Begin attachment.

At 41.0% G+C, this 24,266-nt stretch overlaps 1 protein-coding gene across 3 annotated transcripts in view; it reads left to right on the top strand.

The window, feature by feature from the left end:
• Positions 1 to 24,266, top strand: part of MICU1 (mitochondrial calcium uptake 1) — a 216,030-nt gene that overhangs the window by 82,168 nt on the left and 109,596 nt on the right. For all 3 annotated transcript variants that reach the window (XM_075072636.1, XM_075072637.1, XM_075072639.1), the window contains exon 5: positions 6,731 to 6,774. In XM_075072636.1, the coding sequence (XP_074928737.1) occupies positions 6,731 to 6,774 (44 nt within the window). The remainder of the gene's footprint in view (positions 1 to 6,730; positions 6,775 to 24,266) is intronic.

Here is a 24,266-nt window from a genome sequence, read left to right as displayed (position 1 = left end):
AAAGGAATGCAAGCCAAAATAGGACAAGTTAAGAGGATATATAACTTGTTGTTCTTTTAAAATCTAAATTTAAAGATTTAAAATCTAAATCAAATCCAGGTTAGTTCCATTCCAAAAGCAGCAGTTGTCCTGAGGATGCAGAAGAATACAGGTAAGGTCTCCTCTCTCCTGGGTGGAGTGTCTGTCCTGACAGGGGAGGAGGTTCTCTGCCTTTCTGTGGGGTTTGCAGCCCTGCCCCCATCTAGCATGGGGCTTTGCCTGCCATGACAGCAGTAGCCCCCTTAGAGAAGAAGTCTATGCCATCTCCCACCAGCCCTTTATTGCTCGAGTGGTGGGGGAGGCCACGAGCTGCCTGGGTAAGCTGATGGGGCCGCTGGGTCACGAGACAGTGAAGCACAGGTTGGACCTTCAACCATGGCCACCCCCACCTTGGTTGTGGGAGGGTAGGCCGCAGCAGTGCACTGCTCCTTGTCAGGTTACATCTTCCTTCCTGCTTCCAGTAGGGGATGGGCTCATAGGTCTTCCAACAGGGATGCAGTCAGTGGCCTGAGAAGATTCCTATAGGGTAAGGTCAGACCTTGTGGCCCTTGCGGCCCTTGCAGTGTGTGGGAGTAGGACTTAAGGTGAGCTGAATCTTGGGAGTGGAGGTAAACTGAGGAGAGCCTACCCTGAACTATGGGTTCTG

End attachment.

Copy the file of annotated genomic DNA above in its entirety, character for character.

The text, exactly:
At 41.0% G+C, this 24,266-nt stretch overlaps 1 protein-coding gene across 3 annotated transcripts in view; it reads left to right on the top strand.

The window, feature by feature from the left end:
• Positions 1 to 24,266, top strand: part of MICU1 (mitochondrial calcium uptake 1) — a 216,030-nt gene that overhangs the window by 82,168 nt on the left and 109,596 nt on the right. For all 3 annotated transcript variants that reach the window (XM_075072636.1, XM_075072637.1, XM_075072639.1), the window contains exon 5: positions 6,731 to 6,774. In XM_075072636.1, the coding sequence (XP_074928737.1) occupies positions 6,731 to 6,774 (44 nt within the window). The remainder of the gene's footprint in view (positions 1 to 6,730; positions 6,775 to 24,266) is intronic.

Here is a 24,266-nt window from a genome sequence, read left to right as displayed (position 1 = left end):
AAAGGAATGCAAGCCAAAATAGGACAAGTTAAGAGGATATATAACTTGTTGTTCTTTTAAAATCTAAATTTAAAGATTTAAAATCTAAATCAAATCCAGGTTAGTTCCATTCCAAAAGCAGCAGTTGTCCTGAGGATGCAGAAGAATACAGGTAAGGTCTCCTCTCTCCTGGGTGGAGTGTCTGTCCTGACAGGGGAGGAGGTTCTCTGCCTTTCTGTGGGGTTTGCAGCCCTGCCCCCATCTAGCATGGGGCTTTGCCTGCCATGACAGCAGTAGCCCCCTTAGAGAAGAAGTCTATGCCATCTCCCACCAGCCCTTTATTGCTCGAGTGGTGGGGGAGGCCACGAGCTGCCTGGGTAAGCTGATGGGGCCGCTGGGTCACGAGACAGTGAAGCACAGGTTGGACCTTCAACCATGGCCACCCCCACCTTGGTTGTGGGAGGGTAGGCCGCAGCAGTGCACTGCTCCTTGTCAGGTTACATCTTCCTTCCTGCTTCCAGTAGGGGATGGGCTCATAGGTCTTCCAACAGGGATGCAGTCAGTGGCCTGAGAAGATTCCTATAGGGTAAGGTCAGACCTTGTGGCCCTTGCGGCCCTTGCAGTGTGTGGGAGTAGGACTTAAGGTGAGCTGAATCTTGGGAGTGGAGGTAAACTGAGGAGAGCCTACCCTGAACTATGGGTTCTG